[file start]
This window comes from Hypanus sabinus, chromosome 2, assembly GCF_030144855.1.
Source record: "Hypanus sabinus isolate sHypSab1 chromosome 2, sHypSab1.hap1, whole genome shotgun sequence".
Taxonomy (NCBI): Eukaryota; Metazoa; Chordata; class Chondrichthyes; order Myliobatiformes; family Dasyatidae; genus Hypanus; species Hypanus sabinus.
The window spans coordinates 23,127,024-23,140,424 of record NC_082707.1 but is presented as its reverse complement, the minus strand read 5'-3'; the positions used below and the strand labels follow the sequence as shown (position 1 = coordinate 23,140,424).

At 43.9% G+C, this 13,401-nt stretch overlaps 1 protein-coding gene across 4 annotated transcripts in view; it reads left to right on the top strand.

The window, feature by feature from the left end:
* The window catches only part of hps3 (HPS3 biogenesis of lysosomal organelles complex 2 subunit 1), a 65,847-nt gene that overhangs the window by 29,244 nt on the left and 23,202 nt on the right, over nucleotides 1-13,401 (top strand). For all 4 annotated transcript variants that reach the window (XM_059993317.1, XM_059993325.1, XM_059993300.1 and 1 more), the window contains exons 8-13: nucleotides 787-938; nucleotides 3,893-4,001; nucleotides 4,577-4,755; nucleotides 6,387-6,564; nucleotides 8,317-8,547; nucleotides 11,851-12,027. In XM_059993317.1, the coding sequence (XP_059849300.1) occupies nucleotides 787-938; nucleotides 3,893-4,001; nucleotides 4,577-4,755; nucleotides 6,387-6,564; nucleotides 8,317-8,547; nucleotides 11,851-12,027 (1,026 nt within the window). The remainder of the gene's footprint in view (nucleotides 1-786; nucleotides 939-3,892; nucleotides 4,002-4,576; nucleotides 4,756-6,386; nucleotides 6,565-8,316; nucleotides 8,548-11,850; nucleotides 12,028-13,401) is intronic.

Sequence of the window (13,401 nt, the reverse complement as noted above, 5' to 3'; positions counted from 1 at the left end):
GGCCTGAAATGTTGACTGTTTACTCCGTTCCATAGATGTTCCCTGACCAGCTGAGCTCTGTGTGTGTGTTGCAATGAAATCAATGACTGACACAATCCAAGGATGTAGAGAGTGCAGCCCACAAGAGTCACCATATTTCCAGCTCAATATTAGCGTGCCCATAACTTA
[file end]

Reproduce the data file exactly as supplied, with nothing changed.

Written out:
This window comes from Hypanus sabinus, chromosome 2, assembly GCF_030144855.1.
Source record: "Hypanus sabinus isolate sHypSab1 chromosome 2, sHypSab1.hap1, whole genome shotgun sequence".
Taxonomy (NCBI): Eukaryota; Metazoa; Chordata; class Chondrichthyes; order Myliobatiformes; family Dasyatidae; genus Hypanus; species Hypanus sabinus.
The window spans coordinates 23,127,024-23,140,424 of record NC_082707.1 but is presented as its reverse complement, the minus strand read 5'-3'; the positions used below and the strand labels follow the sequence as shown (position 1 = coordinate 23,140,424).

At 43.9% G+C, this 13,401-nt stretch overlaps 1 protein-coding gene across 4 annotated transcripts in view; it reads left to right on the top strand.

The window, feature by feature from the left end:
* The window catches only part of hps3 (HPS3 biogenesis of lysosomal organelles complex 2 subunit 1), a 65,847-nt gene that overhangs the window by 29,244 nt on the left and 23,202 nt on the right, over nucleotides 1-13,401 (top strand). For all 4 annotated transcript variants that reach the window (XM_059993317.1, XM_059993325.1, XM_059993300.1 and 1 more), the window contains exons 8-13: nucleotides 787-938; nucleotides 3,893-4,001; nucleotides 4,577-4,755; nucleotides 6,387-6,564; nucleotides 8,317-8,547; nucleotides 11,851-12,027. In XM_059993317.1, the coding sequence (XP_059849300.1) occupies nucleotides 787-938; nucleotides 3,893-4,001; nucleotides 4,577-4,755; nucleotides 6,387-6,564; nucleotides 8,317-8,547; nucleotides 11,851-12,027 (1,026 nt within the window). The remainder of the gene's footprint in view (nucleotides 1-786; nucleotides 939-3,892; nucleotides 4,002-4,576; nucleotides 4,756-6,386; nucleotides 6,565-8,316; nucleotides 8,548-11,850; nucleotides 12,028-13,401) is intronic.

Sequence of the window (13,401 nt, the reverse complement as noted above, 5' to 3'; positions counted from 1 at the left end):
GGCCTGAAATGTTGACTGTTTACTCCGTTCCATAGATGTTCCCTGACCAGCTGAGCTCTGTGTGTGTGTTGCAATGAAATCAATGACTGACACAATCCAAGGATGTAGAGAGTGCAGCCCACAAGAGTCACCATATTTCCAGCTCAATATTAGCGTGCCCATAACTTA